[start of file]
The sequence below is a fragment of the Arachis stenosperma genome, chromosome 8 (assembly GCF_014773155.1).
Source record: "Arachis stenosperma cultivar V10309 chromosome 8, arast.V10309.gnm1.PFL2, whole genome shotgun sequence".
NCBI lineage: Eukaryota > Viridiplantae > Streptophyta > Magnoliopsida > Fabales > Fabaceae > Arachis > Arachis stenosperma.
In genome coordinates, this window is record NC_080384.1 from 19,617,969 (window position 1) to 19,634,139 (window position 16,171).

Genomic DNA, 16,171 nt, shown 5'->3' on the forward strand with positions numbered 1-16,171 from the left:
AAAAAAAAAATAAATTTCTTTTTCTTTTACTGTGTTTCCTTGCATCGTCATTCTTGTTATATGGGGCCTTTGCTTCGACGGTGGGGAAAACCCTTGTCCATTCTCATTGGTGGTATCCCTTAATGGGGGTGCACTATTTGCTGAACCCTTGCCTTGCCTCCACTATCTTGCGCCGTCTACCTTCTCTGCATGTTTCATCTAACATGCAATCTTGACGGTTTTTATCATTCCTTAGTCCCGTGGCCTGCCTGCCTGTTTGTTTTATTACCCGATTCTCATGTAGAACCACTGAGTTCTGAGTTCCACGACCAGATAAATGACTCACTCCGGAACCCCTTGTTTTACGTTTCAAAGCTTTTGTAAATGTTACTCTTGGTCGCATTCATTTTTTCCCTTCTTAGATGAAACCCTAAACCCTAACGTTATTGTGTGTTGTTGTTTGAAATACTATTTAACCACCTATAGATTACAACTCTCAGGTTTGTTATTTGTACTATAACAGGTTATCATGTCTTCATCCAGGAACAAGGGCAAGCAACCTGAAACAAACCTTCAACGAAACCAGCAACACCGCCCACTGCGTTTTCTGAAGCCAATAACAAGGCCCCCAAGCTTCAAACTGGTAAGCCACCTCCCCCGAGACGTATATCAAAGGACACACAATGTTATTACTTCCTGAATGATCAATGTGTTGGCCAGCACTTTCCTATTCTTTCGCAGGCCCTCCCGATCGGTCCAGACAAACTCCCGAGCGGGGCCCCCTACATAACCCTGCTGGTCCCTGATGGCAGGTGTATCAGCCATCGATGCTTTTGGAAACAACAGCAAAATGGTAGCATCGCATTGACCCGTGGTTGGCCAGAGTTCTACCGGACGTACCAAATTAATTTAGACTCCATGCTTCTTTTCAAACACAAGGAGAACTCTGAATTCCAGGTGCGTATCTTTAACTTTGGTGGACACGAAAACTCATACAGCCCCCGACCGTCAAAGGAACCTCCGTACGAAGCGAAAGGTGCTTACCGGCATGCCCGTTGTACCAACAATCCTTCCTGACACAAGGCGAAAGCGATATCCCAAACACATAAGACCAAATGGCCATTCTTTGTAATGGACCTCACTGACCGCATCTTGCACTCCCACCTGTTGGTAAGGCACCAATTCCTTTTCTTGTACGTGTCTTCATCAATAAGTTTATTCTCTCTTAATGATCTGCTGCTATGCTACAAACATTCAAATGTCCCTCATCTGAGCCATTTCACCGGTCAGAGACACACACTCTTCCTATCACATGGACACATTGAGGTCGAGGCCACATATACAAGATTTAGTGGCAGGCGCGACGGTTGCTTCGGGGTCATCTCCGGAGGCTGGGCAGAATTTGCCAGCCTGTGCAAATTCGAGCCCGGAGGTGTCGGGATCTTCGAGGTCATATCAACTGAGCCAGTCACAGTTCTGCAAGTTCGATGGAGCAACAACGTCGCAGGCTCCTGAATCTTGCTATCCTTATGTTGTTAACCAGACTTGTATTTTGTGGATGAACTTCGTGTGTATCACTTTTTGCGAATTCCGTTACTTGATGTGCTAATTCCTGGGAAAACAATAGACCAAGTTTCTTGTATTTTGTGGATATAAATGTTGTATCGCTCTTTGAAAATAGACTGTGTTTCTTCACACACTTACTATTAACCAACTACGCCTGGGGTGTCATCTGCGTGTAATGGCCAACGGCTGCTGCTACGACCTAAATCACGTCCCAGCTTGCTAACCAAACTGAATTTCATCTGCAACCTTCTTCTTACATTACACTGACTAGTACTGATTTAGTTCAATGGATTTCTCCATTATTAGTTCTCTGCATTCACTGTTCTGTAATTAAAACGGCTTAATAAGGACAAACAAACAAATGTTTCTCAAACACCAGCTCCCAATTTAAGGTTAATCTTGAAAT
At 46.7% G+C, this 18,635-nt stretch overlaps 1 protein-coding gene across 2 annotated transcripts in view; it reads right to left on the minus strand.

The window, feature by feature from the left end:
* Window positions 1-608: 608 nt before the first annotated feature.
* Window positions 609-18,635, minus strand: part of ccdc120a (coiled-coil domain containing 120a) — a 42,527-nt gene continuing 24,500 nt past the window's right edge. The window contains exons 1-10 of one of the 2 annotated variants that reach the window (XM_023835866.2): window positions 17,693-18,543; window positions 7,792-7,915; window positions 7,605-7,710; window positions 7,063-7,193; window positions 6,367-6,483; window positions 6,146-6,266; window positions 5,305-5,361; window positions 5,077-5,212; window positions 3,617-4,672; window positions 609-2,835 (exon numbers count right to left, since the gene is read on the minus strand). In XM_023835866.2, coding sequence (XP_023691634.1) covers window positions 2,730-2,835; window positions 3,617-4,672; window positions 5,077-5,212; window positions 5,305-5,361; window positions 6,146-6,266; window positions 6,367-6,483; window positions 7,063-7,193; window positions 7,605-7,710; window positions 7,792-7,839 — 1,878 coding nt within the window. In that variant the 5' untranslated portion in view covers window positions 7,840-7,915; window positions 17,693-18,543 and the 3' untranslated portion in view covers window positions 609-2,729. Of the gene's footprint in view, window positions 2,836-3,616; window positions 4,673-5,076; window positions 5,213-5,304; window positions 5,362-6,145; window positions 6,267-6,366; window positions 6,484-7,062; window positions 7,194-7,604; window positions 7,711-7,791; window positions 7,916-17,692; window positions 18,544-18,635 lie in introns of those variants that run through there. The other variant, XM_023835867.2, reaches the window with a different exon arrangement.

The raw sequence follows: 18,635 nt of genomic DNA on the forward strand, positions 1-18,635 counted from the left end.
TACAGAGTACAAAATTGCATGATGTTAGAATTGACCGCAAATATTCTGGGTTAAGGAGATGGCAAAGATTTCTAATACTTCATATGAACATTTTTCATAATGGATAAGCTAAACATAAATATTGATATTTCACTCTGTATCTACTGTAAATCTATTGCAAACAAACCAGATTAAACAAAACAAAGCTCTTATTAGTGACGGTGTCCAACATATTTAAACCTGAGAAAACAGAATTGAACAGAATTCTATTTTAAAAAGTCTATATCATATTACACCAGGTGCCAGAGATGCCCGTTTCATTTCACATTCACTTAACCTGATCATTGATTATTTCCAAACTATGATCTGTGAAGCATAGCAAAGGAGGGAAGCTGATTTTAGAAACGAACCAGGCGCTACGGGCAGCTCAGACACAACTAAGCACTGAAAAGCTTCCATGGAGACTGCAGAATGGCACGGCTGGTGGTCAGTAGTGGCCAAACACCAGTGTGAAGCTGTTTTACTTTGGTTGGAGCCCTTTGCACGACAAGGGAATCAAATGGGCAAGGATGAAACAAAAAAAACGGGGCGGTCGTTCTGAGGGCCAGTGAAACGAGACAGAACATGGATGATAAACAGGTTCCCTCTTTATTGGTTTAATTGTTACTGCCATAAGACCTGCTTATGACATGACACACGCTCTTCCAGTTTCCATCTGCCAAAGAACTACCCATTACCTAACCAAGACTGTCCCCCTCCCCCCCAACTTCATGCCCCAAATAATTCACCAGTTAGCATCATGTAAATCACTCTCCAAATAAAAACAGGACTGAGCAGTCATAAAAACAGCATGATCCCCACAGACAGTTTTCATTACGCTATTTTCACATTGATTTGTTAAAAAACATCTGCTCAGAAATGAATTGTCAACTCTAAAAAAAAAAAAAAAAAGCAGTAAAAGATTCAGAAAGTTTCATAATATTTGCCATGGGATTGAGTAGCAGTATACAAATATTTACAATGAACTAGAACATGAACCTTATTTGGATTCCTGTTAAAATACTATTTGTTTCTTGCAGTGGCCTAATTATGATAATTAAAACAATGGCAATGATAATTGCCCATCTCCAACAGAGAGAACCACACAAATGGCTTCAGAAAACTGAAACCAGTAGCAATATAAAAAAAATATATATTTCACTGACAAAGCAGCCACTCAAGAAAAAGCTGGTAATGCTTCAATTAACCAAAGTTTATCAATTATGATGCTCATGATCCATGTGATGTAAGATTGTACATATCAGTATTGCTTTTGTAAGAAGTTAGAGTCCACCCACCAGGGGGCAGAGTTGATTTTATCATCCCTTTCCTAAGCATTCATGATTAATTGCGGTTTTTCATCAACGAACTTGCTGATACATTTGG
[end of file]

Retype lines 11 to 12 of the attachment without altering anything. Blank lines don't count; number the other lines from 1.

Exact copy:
The raw sequence follows: 18,635 nt of genomic DNA on the forward strand, positions 1-18,635 counted from the left end.
TACAGAGTACAAAATTGCATGATGTTAGAATTGACCGCAAATATTCTGGGTTAAGGAGATGGCAAAGATTTCTAATACTTCATATGAACATTTTTCATAATGGATAAGCTAAACATAAATATTGATATTTCACTCTGTATCTACTGTAAATCTATTGCAAACAAACCAGATTAAACAAAACAAAGCTCTTATTAGTGACGGTGTCCAACATATTTAAACCTGAGAAAACAGAATTGAACAGAATTCTATTTTAAAAAGTCTATATCATATTACACCAGGTGCCAGAGATGCCCGTTTCATTTCACATTCACTTAACCTGATCATTGATTATTTCCAAACTATGATCTGTGAAGCATAGCAAAGGAGGGAAGCTGATTTTAGAAACGAACCAGGCGCTACGGGCAGCTCAGACACAACTAAGCACTGAAAAGCTTCCATGGAGACTGCAGAATGGCACGGCTGGTGGTCAGTAGTGGCCAAACACCAGTGTGAAGCTGTTTTACTTTGGTTGGAGCCCTTTGCACGACAAGGGAATCAAATGGGCAAGGATGAAACAAAAAAAACGGGGCGGTCGTTCTGAGGGCCAGTGAAACGAGACAGAACATGGATGATAAACAGGTTCCCTCTTTATTGGTTTAATTGTTACTGCCATAAGACCTGCTTATGACATGACACACGCTCTTCCAGTTTCCATCTGCCAAAGAACTACCCATTACCTAACCAAGACTGTCCCCCTCCCCCCCAACTTCATGCCCCAAATAATTCACCAGTTAGCATCATGTAAATCACTCTCCAAATAAAAACAGGACTGAGCAGTCATAAAAACAGCATGATCCCCACAGACAGTTTTCATTACGCTATTTTCACATTGATTTGTTAAAAAACATCTGCTCAGAAATGAATTGTCAACTCTAAAAAAAAAAAAAAAAAGCAGTAAAAGATTCAGAAAGTTTCATAATATTTGCCATGGGATTGAGTAGCAGTATACAAATATTTACAATGAACTAGAACATGAACCTTATTTGGATTCCTGTTAAAATACTATTTGTTTCTTGCAGTGGCCTAATTATGATAATTAAAACAATGGCAATGATAATTGCCCATCTCCAACAGAGAGAACCACACAAATGGCTTCAGAAAACTGAAACCAGTAGCAATATAAAAAAAATATATATTTCACTGACAAAGCAGCCACTCAAGAAAAAGCTGGTAATGCTTCAATTAACCAAAGTTTATCAATTATGATGCTCATGATCCATGTGATGTAAGATTGTACATATCAGTATTGCTTTTGTAAGAAGTTAGAGTCCACCCACCAGGGGGCAGAGTTGATTTTATCATCCCTTTCCTAAGCATTCATGATTAATTGCGGTTTTTCATCAACGAACTTGCTGATACATTTGG